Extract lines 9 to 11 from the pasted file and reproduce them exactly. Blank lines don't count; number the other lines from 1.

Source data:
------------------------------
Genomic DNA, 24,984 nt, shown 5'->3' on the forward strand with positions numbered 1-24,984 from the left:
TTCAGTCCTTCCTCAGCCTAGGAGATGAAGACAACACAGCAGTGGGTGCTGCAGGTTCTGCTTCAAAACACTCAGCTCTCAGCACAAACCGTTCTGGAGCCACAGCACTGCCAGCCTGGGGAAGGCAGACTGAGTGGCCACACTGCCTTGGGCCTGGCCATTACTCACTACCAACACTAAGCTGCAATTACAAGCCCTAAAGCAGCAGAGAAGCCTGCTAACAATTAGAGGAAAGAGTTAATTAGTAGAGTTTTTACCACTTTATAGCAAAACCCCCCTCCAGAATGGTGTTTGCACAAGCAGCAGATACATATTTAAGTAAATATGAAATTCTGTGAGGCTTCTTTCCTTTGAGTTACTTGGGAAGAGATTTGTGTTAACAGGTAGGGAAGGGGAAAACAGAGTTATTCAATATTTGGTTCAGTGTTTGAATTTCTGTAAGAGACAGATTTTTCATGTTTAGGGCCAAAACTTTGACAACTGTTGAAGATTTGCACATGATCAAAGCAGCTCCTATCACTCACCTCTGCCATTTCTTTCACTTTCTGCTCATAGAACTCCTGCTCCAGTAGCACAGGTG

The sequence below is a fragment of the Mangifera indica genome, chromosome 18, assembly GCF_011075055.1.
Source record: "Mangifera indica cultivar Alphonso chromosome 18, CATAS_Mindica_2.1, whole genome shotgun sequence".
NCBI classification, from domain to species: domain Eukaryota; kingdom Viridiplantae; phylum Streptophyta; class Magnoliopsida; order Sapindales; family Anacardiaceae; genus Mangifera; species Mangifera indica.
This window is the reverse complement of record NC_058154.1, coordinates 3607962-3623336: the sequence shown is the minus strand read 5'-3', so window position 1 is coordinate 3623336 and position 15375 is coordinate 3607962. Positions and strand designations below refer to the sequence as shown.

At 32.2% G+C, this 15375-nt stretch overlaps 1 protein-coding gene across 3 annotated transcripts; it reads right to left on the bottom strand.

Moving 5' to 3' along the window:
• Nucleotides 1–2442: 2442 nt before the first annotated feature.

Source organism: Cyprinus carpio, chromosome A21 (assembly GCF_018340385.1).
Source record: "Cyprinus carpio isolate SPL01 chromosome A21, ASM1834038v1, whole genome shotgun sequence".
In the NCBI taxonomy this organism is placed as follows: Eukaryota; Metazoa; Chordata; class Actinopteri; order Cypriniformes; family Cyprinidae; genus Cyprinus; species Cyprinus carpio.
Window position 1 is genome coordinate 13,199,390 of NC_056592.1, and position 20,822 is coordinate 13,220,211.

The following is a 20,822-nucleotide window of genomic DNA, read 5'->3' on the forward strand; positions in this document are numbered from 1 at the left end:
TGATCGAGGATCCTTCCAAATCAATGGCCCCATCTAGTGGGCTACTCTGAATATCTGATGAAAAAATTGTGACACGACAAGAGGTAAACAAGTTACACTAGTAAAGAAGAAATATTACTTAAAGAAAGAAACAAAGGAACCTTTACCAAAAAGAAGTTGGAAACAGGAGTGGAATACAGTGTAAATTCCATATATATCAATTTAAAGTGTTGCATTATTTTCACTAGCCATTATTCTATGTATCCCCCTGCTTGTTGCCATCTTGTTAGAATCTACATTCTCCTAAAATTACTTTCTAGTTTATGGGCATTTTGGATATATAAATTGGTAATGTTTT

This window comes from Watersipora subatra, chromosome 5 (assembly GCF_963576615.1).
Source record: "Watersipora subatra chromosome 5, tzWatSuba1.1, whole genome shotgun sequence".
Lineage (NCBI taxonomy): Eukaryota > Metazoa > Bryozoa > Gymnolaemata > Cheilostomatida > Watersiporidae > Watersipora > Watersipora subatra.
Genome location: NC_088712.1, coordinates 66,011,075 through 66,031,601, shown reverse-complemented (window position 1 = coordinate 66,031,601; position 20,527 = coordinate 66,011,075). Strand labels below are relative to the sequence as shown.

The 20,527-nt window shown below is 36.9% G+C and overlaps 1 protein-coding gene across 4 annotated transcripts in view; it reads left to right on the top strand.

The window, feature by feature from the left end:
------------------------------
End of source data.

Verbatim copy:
• Nucleotides 1–2442: 2442 nt before the first annotated feature.

Source organism: Cyprinus carpio, chromosome A21 (assembly GCF_018340385.1).
Source record: "Cyprinus carpio isolate SPL01 chromosome A21, ASM1834038v1, whole genome shotgun sequence".